Should commodites rules be changed so speculators can’t drive the price of oil up?

Getting to be quite clear that there was manipulation to had driven up the price so high. Demand didn’t go up so much to drive proces so high, demand hasn’t dropped so much to drop the proces so quickly. This a failure of the "free market" to run freely over people and businesses?

6 Responses to “Should commodites rules be changed so speculators can’t drive the price of oil up?”

  1. blindguy@rocketmail.com Says:

    No. In the first place, you are contradicting yourself–you claim the market was manipulated and then that it’s a "failure" of a free market. You can’t have it both ways–if the market is subject to deliberate manipulation, it’s not a free market in the first place.

    In fact the oil market WAS manipulated–but that’s because it isn’t a fee market and never was. Not when the suppliers consist of a) a small group of governments who act openly as a cartel and b) a handful of large corporations who do the same–and some are owned by those same governments. Go look it up in an economics 101 textbook–thaat is by definition NOT a free market.

    Regulations won’t help. Those corporations and governments are the ones that make–and more to the point, enforce, any regulations. Nor can you take oil off the commodity market entirely–it will make no difference. The oil producers are a cartel–they will simply return to the old practice of setting whatever price they want directly. They created the "commodities market" a few years ago to create an illusion of a free market–which you’ve fallen for, hook, line , and sinker.

    Nor will "drilling for oil" help. As you did figure out, the price increas didn’t result from rsiing demand. Putting more oil on the market won’t change anything–the producers still set the price as they please.

    Nor will "" energy independence" help All the producers are part of a global network. They can and will set he price as they please, wherever the oil is produced.

    So what’s to be done? Well, I’m a liberal, so I want to try something really radical. It’s called capitalism–REAL capitalism. Here’s what I mean:

    Stop all regulations, subsidies, or anything else that protects oil companies and allows them to keep competitors off the market. Open up the energy industry–ALL fo it, not just oil–to anyone who has an idea or money to invest. Take the money and fund any energy technology research that the engineers say can help (engineers, not some CEO in a Wall Street penthouse). If you want tax breaks , give them to small start-ups with innovative ideas or to home owners to install energy efficient systems or solar energy.

    In short–do what America does best. Tell the fat cats to go STFU and let entrepreneurs, risk-takers, and innovators do their thing.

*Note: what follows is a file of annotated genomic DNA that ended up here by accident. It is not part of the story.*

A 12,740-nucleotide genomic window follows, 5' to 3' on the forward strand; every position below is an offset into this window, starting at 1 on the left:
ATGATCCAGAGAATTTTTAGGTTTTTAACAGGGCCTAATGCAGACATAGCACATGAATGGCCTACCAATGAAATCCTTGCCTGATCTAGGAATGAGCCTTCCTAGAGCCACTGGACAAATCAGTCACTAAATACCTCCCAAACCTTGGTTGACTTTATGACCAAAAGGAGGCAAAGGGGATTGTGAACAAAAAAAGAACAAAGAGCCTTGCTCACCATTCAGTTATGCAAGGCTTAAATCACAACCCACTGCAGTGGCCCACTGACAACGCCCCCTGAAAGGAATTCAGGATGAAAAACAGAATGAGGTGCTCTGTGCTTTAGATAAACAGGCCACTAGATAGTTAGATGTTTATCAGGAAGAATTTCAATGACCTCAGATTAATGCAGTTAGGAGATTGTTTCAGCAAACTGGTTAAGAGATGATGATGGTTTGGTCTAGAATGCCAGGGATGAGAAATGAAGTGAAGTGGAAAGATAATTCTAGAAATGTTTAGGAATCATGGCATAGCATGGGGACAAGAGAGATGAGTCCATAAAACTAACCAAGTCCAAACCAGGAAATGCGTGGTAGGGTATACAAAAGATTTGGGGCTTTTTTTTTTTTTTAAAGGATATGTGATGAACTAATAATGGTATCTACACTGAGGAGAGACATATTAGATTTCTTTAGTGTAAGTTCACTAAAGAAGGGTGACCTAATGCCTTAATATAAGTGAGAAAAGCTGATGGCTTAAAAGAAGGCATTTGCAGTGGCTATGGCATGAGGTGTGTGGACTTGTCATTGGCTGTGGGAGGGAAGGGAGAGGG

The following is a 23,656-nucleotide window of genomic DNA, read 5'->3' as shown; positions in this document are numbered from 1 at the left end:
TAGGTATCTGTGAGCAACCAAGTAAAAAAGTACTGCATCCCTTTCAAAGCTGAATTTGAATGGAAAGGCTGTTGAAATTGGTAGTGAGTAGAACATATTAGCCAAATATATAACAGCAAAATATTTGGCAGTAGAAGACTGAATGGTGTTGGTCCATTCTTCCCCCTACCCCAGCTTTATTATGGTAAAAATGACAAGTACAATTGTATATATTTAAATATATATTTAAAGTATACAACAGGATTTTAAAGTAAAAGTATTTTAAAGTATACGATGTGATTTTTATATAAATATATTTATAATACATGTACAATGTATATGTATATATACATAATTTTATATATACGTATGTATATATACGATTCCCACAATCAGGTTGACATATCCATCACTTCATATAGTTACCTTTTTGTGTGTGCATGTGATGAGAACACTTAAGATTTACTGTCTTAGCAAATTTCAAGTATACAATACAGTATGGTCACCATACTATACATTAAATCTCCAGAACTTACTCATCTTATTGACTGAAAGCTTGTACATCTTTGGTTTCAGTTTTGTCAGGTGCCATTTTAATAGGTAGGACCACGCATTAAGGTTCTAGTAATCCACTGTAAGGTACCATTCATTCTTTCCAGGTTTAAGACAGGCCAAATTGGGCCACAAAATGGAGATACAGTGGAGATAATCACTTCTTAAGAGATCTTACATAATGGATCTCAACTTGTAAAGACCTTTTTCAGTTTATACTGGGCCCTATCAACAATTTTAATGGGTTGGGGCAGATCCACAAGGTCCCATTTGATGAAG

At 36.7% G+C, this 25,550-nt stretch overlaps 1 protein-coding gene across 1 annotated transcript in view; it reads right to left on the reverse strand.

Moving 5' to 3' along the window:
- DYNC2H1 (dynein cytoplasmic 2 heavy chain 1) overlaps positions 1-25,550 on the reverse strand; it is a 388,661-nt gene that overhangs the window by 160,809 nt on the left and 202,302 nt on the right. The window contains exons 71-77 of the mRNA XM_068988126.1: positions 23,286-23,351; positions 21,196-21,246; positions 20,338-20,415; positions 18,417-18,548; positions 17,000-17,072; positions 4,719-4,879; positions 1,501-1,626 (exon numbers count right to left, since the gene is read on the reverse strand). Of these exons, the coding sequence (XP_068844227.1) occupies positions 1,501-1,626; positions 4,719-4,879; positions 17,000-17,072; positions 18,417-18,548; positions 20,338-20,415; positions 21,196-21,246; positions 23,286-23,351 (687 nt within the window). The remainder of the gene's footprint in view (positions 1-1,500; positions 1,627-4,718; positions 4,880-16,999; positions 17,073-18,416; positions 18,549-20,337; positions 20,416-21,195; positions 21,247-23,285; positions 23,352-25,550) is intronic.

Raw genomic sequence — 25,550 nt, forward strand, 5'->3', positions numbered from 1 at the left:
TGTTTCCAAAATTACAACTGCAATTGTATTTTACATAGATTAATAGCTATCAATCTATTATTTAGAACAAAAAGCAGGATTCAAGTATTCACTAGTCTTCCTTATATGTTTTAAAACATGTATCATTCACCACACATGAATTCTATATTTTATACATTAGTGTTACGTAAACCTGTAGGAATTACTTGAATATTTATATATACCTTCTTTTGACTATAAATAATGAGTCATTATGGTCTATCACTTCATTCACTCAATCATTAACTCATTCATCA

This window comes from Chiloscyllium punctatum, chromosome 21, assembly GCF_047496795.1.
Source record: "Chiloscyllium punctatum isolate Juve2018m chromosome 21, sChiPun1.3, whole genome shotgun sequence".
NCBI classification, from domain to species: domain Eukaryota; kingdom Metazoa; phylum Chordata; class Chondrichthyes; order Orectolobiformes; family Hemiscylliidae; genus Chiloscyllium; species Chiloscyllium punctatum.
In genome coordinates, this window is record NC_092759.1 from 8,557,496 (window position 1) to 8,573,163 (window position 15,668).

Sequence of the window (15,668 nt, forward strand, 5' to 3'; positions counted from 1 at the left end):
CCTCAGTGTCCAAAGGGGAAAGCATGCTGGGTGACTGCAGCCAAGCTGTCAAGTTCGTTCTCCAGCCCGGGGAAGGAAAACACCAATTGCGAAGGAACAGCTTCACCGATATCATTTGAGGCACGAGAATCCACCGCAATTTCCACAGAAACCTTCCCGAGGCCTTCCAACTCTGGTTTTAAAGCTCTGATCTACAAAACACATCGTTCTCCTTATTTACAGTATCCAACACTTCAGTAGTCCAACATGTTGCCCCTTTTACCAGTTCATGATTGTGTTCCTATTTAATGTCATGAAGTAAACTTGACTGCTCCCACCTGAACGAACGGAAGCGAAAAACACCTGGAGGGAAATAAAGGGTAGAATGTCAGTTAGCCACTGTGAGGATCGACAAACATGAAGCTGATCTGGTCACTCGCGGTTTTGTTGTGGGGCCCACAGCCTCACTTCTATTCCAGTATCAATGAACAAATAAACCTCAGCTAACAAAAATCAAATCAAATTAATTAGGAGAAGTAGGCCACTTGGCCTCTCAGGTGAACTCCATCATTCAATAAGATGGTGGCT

And learn some history, will you? What I described is what capitalism is really about. It’s NOT–as the current "conservatives" say, about catering to any large firm sut because they are big and have a lot of money.

    And READ Smith’s Wealth of Nations. Guess what? Those subsidies and protective rules the GOP has given the oil companies? THAT’S the kind of government interference Smith condemned. Not exercising oversight over the markets and companies–that he supported.

    Go find out what capitalism really is. What a free market really is.

  2. vindikat Says:

    I didn’t understand that, but YES DEFINITELY

  3. Jimmy Jazz Says:

    I get what you’re saying but I honestly don’t know enough. On the face it, it seems like speculators had more to do with it than actual supply and demand but I don’t really know.

  4. Justin B Says:

    Like a couple of other posters here, I don’t know enough about that market to say for sure, but I think it needs more over-site at the very least. That over-site can then make appropriate recommendations for any rule changes…

  5. ha l Says:

    Part of the problem is the power of the suppliers. When there are a lot of fragmented buyers who are dependent on the supply, the suppliers gain more power. Then add the consolidation of suppliers (in the form of OPEC) and buyers are basically powerless.

  6. Call Me Bwana Says:

    No. Speculation has its part to play in the free market, and any interference by the government would only cause a dangerous distortion in the market.

    When the price of a commodity goes up, usually based on demand v supply, the speculation increases the cost of the commodity so that the resources go to where they are needed most. It’s a necessary function.

    Because, it is this speculation that actually prevents a supply issue from becoming a shortage crisis.

    For the same reason anti-gouging laws are fundamentally idiotic because it prevents proper pricing of scarce resources and thus the allocation of resources, so is the belief that interferening with speculation will be a good thing.

    It isn’t the speculators who are the bad guys in this little episode, though some politicians have decided to make them convenient scapegoats.